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EDIT: I am rephrasing entirely my original question as it was far from clear (it's non-clearness can be seen at the bottom!).

I am developing a RTOS where both the kernel and the applications must be mapped to very specific locations in memory. For example:

0x00000000:0x0000ffff: application #1
0x00010000:0x0000ffff: application #2
...
0xffff0000:0xffffffff: kernel

The applications (and the kernel) are developed (and compiled) separately. To merged everything into a single executable, the following process is used:

  1. (Separately) Compile the kernel and the applications (stripped of any symbols).
  2. (Through a script) Generate a linker script to relocate the kernel and the applications to the desired locations. To prevent any conflicts between sections' names, the generated linker script "renames" all sections of all applications (e.g. .app1.text, .app1.data, .app1.bss, ...).
  3. Link using the previously generated linker script (i.e. merge all).

Question 1) Is it possible to replace steps #2 and #3 with something like the following process?

  1. Relocate the object files of the kernel and the applications to the desired position.
  2. Rename all symbols on the applications' object files (to prevent name clashes).
  3. Merge all.

I'm trying to replace the generation of the linker script with some already available tools.

Step #1 should be possible through the creation of a position independent executable (I still have to investigate this).

Step #2 is possible through GNU objcopy.

For Step #3 I have no possible solution yet. If GNU ld is used, it uses some default linker script and the previous relocation is lost. If GNU gdb accepted archives generated from GNU ar the problem would be solved (I guess!).

Question 2) If the above process is possible, can it be applied to debugging information as well?

Step #1 should remain intact.

For step #2 I am not sure if debugging information gets renamed or not.

The problem with step #3 remains.

The original question follows:

I have a custom kernel and one or more applications and, I want to use GDB to debug the entire system. In order to avoid any name clashes during linkage I use objcopy to rename all the sections and symbols names (applications' start addresses are hard-coded in the kernel). However, debugging information is [I guess] hard-coded inside those .debug.* sections and do not get renamed.

Is there a way to rename the debugging information? And, after that, merge that information with another set of already existent debugging information?

I have searched GCC's manual to see if I can find an option to prefix (like a global namespace) all symbols during compilation, but I haven't found any.

My guess is that there is a debugging format which exposes its information on the objects symbol table (which can be renamed).

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Your question is exceedingly unclear. What do you mean "applications' start addresses are hard-coded". Are these part of your kernel, or user-level programs. Also, what sections are you renaming to what? Renaming e.g. .debug_lines to something else is unlikely to produce anything GDB could handle. –  Employed Russian Jan 14 '12 at 11:55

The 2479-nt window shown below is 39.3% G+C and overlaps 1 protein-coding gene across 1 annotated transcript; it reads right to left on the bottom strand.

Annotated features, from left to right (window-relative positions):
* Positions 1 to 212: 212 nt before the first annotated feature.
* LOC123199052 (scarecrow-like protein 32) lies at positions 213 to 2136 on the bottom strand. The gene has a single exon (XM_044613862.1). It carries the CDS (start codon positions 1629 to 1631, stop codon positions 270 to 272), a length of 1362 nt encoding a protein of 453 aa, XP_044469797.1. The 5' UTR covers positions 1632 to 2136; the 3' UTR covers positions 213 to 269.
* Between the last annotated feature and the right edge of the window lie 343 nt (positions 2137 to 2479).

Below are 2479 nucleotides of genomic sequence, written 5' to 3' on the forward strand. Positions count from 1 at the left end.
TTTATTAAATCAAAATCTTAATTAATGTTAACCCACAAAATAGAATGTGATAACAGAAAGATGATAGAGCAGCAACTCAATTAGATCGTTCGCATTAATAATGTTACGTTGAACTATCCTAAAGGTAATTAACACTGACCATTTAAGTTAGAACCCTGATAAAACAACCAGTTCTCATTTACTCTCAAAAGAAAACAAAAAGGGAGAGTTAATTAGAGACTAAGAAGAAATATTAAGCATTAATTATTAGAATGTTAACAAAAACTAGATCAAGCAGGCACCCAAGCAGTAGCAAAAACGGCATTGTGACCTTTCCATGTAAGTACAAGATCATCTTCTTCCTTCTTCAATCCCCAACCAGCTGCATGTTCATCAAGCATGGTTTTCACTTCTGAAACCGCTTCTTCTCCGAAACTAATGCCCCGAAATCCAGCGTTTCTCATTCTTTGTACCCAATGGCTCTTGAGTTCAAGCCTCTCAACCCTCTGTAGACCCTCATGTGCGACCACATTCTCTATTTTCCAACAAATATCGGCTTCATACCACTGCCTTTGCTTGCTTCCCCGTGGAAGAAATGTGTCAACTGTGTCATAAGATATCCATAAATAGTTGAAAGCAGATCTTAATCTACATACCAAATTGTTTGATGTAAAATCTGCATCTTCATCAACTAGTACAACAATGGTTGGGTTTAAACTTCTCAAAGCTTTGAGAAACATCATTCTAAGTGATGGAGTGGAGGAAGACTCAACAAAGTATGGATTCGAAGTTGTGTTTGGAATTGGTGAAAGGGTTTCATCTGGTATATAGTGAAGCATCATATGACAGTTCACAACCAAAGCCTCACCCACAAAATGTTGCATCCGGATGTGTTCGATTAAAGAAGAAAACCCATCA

With "applications' start addresses are hard-coded" I mean that the kernel does not rely on any naming convention to start its "user-level" application. Therefore, any entry in the symbol table can be renamed freely. –  Adriano Carvalho Jan 17 '12 at 2:43
    
Sorry, you are still not making any sense (to me). Perhaps someone else will have better luck. In the mean time, delete the comment above and move that information into your question. –  Employed Russian Jan 17 '12 at 8:27
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1 Answer

Answer to Question 1)

Step #1 should be possible through the creation of a position independent executable (I still have to investigate this).

No, it is not possible. A position independent executable is useful when the load address of the executable is known only at load time. In my case, I want to hardwire the load address.

For Step #3 I have no possible solution yet. If GNU ld is used, it uses some default linker script and the previous relocation is lost. If GNU gdb accepted archives generated from GNU ar the problem would be solved (I guess!).

There seems to be no workaround. A linker script is thus mandatory.

Answer to Question 2)

For step #2 I am not sure if debugging information gets renamed or not.

In fact, debugging information does not get renamed. You can use objdump -s and check that debugging information is hardwired inside those .debug.* sections.

Workaround)

Even without debugging information you can use the object file's symbol table to set breakpoints. However, instead b main your must use b * main because the symbols in the symtable are interpreted as address. This is not much, but it certainly helps.

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